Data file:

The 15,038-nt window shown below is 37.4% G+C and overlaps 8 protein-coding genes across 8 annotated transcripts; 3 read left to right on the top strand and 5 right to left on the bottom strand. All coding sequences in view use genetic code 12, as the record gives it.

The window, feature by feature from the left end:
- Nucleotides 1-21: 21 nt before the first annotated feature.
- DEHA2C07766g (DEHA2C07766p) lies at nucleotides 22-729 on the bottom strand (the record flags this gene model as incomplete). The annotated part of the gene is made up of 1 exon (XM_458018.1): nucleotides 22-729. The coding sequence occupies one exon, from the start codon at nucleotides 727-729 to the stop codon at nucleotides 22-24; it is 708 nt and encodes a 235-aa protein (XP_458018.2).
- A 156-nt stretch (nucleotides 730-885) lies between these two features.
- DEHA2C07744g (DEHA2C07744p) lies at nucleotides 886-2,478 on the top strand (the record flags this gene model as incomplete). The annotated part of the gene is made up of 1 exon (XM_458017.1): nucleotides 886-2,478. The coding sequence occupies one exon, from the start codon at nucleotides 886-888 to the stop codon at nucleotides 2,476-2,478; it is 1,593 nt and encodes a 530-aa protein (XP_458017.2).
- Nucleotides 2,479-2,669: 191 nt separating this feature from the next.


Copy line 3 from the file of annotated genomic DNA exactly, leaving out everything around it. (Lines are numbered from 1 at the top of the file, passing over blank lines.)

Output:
- Nucleotides 1-21: 21 nt before the first annotated feature.